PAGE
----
The increase in ABCA1 and ABCG1 protein expression on ox-LDL stimulated macrophages showed that the n-hexane extract of E. americana has a positive effect on intracellular cholesterol metabolism. ABCA1 and ABCG1 are very important for cholesterol transport in cholesterol efflux (Yvan-Charvet et al., 2010). Cholesterol efflux is a vital mechanism in cellular cholesterol homeostasis as a response to the fluctuation of cholesterol uptake. (Park et al., 2012) On the other hand, imbalance between cholesterol uptake and cholesterol efflux is the basis for intracellular lipid deposition that leads to foam cells formation. In the end, excessive accumulation of intracellular cholesterol would cause cellular toxicity and cell death (Yuan et al., 2012). In this study, n-hexane extract of E. americana was proven to improve intracellular cholesterol circulation simultaneously through both the uptake and the secretion process. This confirms the effectiveness of E. americana as a modulator of cholesterol homeostasis in macrophages.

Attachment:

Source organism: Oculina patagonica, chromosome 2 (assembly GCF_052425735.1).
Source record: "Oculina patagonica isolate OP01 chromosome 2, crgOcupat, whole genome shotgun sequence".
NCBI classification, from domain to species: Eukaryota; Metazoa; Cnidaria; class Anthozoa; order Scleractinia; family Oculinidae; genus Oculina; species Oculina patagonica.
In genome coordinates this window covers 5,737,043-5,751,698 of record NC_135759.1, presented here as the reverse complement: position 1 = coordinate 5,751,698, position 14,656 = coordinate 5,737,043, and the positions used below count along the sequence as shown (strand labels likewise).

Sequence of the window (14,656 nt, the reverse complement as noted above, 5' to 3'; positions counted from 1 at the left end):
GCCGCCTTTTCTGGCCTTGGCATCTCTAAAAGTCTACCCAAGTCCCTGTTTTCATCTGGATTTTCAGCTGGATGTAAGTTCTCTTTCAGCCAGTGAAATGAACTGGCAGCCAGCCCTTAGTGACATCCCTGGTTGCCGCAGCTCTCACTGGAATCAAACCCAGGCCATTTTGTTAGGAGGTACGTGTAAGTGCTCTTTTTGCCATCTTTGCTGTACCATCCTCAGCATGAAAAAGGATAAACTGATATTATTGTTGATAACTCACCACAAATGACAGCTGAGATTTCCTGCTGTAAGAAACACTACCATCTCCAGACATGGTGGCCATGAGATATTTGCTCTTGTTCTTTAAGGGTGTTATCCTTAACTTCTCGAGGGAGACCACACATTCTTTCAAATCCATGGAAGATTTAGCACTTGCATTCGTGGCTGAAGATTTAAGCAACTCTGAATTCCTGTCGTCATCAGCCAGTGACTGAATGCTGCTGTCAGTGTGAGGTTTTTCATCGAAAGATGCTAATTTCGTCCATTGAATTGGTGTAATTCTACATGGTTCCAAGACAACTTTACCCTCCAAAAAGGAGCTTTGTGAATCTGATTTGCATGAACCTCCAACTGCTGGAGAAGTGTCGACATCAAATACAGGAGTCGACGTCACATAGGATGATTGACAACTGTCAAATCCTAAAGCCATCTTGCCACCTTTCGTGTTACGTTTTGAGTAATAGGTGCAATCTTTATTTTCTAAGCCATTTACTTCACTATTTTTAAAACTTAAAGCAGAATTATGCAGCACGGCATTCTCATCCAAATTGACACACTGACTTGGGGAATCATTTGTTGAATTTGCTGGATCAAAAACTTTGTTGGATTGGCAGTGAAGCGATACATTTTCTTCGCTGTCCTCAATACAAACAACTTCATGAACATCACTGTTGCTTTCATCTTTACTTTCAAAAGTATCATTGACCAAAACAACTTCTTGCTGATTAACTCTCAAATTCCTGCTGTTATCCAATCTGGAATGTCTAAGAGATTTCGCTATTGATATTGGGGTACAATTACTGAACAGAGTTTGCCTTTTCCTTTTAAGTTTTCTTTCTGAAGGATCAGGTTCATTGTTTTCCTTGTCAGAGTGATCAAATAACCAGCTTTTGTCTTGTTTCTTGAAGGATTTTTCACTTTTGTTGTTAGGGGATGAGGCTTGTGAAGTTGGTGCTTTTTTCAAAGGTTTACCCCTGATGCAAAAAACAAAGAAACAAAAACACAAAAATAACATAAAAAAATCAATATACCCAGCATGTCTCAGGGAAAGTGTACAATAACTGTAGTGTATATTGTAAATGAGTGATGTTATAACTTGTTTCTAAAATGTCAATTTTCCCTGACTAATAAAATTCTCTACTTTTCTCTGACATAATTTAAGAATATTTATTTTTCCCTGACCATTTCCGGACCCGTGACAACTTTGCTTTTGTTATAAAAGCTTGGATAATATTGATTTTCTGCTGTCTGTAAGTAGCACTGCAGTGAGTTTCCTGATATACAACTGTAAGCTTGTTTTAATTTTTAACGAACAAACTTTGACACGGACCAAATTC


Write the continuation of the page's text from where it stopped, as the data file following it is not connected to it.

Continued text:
Figure 2. Administration of n-hexane extract of E. americana was able to reduce TLR4 protein expression in human macrophages stimulated with ox-LDL. In picture (a) macrophages derived from PBMCs were given n-hexane extract of 0.25, 1, and 2 mg/ml dosage, incubated for 24 hours, and then stimulated with 100 μg/ml ox-LDL. After 48 hours of incubation, cells were fixed with 4% paraformaldehyde and immunofluorescence staining was performed using mouse monoclonal IgG TLR4 primary antibody and goat anti-mouse IgG H and L (FITC) secondary antibody. The result observed with a confocal microscope demonstrated different levels of intensity (green color) that showed TLR4 protein expression. (b) The result of quantitative color intensity measurements in the treatment group given n-hexane extract of 1 and 2 mg/ml dosage was decreased *p = 0.008 and 0.000 compared to the control group that was given ox-LDL. All data are presented as mean ± SEM.